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Unpaid Overtime Attorneys in Nashville, Tennessee

Nashville unpaid overtime lawyer

Under state and federal law, any hourly, non-exempt employee who works more than 40 hours in a workweek is entitled to overtime pay. Overtime pay is equal to one and a half times the regular rate of pay for every hour worked over 40 hours during a work week.

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If you have worked more than 40 hours in a workweek and have not received overtime pay for hours worked over 40 hours, you may have an unpaid overtime claim. It is crucial that you speak with a Nashville unpaid overtime attorney who can determine whether you have a viable legal claim for overtime pay – and a lawyer who also knows how to seek compensation for the overtime wages that you earned.

It’s time to talk to a Nashville unpaid overtime lawyer who will advocate for you and your rights. Contact The Employment and Commerce Law Group today to find out more about your legal options.

Common Unpaid Overtime Issues

When an employee is assigned a number of hours to work in a workweek, any hours worked over 40 hours count as overtime when an employee is a non-exempt employee. Issues can commonly arise that results in hours worked over 40 hours per week not being compensated as overtime, such as:

  • Improperly classifying employees as salaried, exempt employees
  • Classifying employees as independent contractors
  • Asking employees to begin work before their assigned shift or continuing to work after their scheduled shift ends – working “off the clock”
  • Employers automatically clocking employees out for lunches or breaks or automatically deducting assigned meals or breaks from hours worked, even when the worker doesn’t actually get to take these breaks

When people refer to an employee as being “exempt,” it means they are exempt from the regulations of the Fair Labor Standards Act (FLSA). This means they are exempt from various wage and hour rules including overtime pay rules.

Certain kinds of jobs are exempt from the statute by definition, including agricultural workers or workers governed by other statutes and regulations, such as railroad workers or truck drivers. Generally speaking, an employee can be classified as exempt if they meet the three following requirements:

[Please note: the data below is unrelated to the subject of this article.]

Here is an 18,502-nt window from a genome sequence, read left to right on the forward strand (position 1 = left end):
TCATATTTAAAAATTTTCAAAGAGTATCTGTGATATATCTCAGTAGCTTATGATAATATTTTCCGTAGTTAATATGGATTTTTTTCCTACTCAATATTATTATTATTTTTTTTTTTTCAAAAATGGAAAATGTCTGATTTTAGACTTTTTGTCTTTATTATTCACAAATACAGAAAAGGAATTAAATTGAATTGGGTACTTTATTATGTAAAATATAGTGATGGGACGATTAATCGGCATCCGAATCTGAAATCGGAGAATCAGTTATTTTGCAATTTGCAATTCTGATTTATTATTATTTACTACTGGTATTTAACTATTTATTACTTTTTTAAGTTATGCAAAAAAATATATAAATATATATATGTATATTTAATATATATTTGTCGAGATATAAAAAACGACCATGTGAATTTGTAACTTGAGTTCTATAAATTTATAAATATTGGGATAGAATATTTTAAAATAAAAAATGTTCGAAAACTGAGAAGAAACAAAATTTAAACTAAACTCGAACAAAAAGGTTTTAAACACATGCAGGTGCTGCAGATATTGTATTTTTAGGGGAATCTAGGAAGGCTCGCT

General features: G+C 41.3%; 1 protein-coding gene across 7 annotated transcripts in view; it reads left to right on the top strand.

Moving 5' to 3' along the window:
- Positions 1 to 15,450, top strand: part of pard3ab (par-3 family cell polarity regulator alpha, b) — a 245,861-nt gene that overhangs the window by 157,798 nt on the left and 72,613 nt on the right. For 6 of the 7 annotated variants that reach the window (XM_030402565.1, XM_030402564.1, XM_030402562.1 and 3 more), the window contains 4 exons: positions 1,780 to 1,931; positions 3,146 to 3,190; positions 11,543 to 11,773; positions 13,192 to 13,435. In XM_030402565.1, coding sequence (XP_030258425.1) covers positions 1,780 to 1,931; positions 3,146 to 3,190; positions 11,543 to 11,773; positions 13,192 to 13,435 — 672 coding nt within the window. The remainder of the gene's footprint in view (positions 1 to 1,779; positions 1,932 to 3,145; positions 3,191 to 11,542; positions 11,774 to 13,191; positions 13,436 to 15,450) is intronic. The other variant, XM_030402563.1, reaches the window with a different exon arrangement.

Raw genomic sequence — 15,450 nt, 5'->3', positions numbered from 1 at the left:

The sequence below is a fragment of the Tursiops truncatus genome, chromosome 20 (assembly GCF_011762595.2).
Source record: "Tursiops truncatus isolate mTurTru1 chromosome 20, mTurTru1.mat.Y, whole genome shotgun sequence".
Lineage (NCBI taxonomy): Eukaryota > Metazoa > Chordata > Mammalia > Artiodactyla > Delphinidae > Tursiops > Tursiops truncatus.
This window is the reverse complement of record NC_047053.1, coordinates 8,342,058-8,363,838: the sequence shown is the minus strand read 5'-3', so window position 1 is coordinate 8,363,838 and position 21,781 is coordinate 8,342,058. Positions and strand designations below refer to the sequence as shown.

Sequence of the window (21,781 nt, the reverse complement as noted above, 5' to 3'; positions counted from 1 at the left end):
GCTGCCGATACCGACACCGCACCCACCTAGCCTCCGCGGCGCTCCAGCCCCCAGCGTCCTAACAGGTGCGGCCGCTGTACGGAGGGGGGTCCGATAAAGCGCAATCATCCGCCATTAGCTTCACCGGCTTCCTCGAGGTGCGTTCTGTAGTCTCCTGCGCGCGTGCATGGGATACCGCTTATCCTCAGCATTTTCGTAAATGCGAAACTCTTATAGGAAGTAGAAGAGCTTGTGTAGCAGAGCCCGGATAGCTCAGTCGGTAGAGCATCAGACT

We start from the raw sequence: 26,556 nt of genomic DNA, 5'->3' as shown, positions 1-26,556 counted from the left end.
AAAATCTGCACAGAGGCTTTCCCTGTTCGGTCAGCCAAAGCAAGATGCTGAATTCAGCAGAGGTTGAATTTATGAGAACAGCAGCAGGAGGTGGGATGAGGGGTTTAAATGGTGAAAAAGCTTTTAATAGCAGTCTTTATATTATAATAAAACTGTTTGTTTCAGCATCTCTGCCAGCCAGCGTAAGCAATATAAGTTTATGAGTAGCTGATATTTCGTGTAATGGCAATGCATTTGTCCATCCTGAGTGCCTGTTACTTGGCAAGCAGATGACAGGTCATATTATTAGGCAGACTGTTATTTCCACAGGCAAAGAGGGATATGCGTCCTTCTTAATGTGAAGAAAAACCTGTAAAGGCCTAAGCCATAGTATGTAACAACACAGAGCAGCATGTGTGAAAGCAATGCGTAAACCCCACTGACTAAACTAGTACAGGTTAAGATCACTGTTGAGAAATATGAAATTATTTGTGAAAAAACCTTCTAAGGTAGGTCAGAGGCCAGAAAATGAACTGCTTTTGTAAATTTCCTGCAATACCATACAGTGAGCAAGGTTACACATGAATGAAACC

• They are paid at least $455 per week
    They are paid on a salary, as opposed to hourly, basis
  • They perform exempt job duties, including:
    • Executive duties, such as regularly supervising two or more employees, having management as the primary duty of the job, and having input into the status (hiring, firing, promoting) of other employees
    • Learned professional duties, such as those of lawyers, doctors, dentists, teachers, registered nurses, architects, engineers, scientists, or pharmacists
    • Creative professional duties, such as those of actors, musicians, composers, writers, cartoonists, or journalists
    • Administrative duties, which are office/nonmanual work that is directly related to the management or business operations of the employer or the employer’s customers, and a primary component of which involved the exercise of independent judgment about matters of significance

Some employers attempt to skirt overtime pay rules by classifying workers as independent contractors, who are not entitled to overtime pay like employees are. Whether a worker is an employee or an independent contractor depends on factors such as:

  • Whether the employer has the right to direct and control the work performed by the worker, including when and where to work, specific instructions in how to perform assigned tasks, evaluation of the worker’s performance, and training on how to do the assigned tasks
  • Whether the employer has the ability to control the financial and business aspects of the worker’s employment, including providing equipment for the worker’s use, reimbursing the worker’s expenses, guaranteeing a wage as opposed to a contractual fee and the worker offering identical services to other companies and the worker having an opportunity for profit or loss
  • How the parties structure their relationship, including how they describe their relationship, whether the worker is provided employee-like benefits, and whether the parties’ relationship is intended to be permanent

Industries Where Unpaid Overtime Problems Are Common

Any employer who has hourly paid employees is at risk of having problems for unpaid overtime. However, some industries are more susceptible to unpaid overtime issues. Employers who are more likely to have unpaid overtime problems include:

  • Restaurants and hotels – The restaurant and hotel industries are considered some of the biggest wage and hour violators, with hundreds of unpaid overtime lawsuits filed against employers in these industries each year. Employees frequently allege that they are not paid for overtime, are commonly asked to work before or after the scheduled ends of their shifts or during unpaid meal breaks, or have their time cards altered by supervisors and managers to avoid overtime liabilities.